Just a couple years ago, most major publishers seemed to be unconcerned with ad blocking. However, because of the swift growth in usage and move to mobile devices, it has become a much bigger problem with huge implications for the future of advertising.
Ad blocking is exactly what it sounds like – using browser plug-ins like AdBlock Plus to hide any form of disruptive advertising: anything from the banner ad to auto-play videos. And it’s moving to the mobile web too. AdBlock Plus has launched an Android extension, and they are working on developing for iOS. However, even more critical and worrying for publishers is that ad blocking software will be part of the upcoming iOS 9 release and native to the Safari browser.
Interest in ad blocking has exploded over the last few years:
According to a recent study published by Adobe and PageFair, the number of monthly active consumers turning to ad blocking software has grown 41% in just 12 months to 198 million. That equals almost $22 billion in lost revenue for 2015 and 14% of global ad spend. The two predict that by 2016 the cost of ad blocking will rise to $41.4 billion.
Why are so many consumers turning to ad blocking software? Adobe and PageFair found that among millennials who haven’t yet begun using the software, the top reason for starting would be due to an increase in the number of ads they currently see.
In 2014’s report from PageFair and Adobe, 30% of current ad block users were open to seeing some ads, but intrusive ads convinced them to begin using ad blocking services. Among the ads consumers wanted to see the least, display ads with audio (78%), non-skippable mid-rolls in videos (81%), and website popovers (83%) were the ones people were the most unwilling to view. The ads that were least offensive? Image ads.
“Ad blocking is up because millennials are patently rejecting interruptive advertising,” Mic CEO Chris Altchek told Digiday. “That’s why we partner with advertisers to create meaningful stories that users seek out instead of go out of their way to block.”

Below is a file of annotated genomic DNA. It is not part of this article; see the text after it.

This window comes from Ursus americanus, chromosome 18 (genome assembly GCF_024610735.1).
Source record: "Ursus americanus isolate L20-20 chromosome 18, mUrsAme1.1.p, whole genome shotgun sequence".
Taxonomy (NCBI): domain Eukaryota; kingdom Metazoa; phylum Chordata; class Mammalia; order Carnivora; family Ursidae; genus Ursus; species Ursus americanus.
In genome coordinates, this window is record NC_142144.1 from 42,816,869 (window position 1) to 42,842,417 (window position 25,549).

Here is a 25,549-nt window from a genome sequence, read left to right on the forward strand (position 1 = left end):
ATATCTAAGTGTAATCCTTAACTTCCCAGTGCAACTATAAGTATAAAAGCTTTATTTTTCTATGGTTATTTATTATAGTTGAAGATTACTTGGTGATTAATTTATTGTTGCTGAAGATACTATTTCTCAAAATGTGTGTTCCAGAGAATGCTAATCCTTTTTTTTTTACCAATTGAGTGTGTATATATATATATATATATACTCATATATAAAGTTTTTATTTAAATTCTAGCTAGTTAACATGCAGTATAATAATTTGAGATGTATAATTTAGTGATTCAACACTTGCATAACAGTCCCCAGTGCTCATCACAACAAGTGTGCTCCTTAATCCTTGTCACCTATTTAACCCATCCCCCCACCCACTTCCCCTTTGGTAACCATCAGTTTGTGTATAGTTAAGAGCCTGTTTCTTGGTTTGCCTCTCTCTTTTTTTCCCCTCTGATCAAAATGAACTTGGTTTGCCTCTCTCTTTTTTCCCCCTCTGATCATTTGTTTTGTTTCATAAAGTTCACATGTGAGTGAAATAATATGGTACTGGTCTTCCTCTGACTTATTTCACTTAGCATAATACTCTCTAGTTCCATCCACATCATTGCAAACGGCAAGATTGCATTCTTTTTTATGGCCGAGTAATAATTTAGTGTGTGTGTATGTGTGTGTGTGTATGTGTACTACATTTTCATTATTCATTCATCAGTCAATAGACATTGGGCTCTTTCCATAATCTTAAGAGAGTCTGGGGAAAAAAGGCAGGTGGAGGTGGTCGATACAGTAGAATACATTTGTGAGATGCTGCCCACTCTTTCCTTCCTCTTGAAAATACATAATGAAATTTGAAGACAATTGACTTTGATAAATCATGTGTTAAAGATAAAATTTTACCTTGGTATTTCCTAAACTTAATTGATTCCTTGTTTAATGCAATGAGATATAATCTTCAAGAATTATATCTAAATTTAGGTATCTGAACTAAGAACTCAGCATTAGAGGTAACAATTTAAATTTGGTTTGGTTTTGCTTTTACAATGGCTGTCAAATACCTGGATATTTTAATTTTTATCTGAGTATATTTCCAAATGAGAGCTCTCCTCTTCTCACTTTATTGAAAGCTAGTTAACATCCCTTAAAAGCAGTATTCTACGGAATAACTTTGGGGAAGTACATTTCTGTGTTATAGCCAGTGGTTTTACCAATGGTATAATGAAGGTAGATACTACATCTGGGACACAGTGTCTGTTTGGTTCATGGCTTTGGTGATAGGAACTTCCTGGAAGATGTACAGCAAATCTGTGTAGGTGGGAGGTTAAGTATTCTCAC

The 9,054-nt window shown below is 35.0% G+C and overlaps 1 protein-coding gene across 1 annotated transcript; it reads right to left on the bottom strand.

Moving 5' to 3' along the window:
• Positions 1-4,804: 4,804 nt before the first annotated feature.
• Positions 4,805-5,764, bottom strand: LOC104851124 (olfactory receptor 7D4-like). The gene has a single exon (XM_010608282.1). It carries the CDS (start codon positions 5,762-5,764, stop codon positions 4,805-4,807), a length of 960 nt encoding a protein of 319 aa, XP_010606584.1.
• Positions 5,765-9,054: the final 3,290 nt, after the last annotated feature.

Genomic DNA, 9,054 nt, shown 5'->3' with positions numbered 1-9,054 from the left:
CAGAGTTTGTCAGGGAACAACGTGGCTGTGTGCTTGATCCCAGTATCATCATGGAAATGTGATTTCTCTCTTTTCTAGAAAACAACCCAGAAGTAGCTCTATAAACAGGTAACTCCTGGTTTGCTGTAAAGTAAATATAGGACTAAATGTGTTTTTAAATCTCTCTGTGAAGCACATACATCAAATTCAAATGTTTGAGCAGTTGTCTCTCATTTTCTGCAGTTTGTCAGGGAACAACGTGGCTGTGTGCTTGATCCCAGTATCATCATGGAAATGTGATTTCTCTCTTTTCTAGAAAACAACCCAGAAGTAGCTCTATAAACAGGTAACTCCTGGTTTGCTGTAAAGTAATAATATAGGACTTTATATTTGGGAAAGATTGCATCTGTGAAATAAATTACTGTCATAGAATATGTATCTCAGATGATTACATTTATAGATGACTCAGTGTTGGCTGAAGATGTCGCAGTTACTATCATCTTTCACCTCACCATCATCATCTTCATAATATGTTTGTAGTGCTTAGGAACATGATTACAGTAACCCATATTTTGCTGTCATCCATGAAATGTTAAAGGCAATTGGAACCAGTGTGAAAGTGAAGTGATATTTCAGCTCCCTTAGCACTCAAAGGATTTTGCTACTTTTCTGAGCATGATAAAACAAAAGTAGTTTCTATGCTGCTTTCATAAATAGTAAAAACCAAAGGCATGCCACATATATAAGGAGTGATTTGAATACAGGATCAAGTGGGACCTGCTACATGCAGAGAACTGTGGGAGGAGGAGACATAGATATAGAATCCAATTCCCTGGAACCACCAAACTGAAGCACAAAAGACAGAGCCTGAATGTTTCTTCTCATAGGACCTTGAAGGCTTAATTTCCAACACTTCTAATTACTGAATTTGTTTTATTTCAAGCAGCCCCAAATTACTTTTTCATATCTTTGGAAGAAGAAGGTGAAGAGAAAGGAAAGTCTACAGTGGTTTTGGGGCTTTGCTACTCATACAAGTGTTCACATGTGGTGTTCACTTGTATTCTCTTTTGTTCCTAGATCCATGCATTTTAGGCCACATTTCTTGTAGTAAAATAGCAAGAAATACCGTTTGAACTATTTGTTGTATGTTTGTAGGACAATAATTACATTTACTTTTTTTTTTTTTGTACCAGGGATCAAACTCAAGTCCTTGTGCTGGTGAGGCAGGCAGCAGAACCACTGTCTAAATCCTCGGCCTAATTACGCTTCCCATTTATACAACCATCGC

So what are websites doing to combat the use of ad blocking software?
Some sites and creators are appealing directly to the users. For example, music site Mixcloud targets ad blockers with custom messages requesting the user to whitelist the site or subscribe to their premium service.
— Josh Lachkovic (@JoshLachkovic) December 8, 2014
Others like the Hulu and UK broadcaster ITV have attempted to actually block people using ad blocking software by preventing them from viewing the content if they have ad blocking enabled. However, while a good temporary fix, the issue here is that both sides are now locked into battle to outsmart the other.
Many publishers, especially ones geared towards millennials like Mic and Buzzfeed, are turning to branded content and experiences in hopes of creating advertising consumers actually choose to consume.
Ad blocking, for better or worse, isn’t going anywhere, and is a sign that consumers are becoming more frustrated with advertising tactics. And this isn’t just a problem for publishers to solve. Brands and their agencies that hope to spread their messages effectively will need to look at what’s causing this frustration and respond to it with better content.
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This article was previous published at the Chute Blog.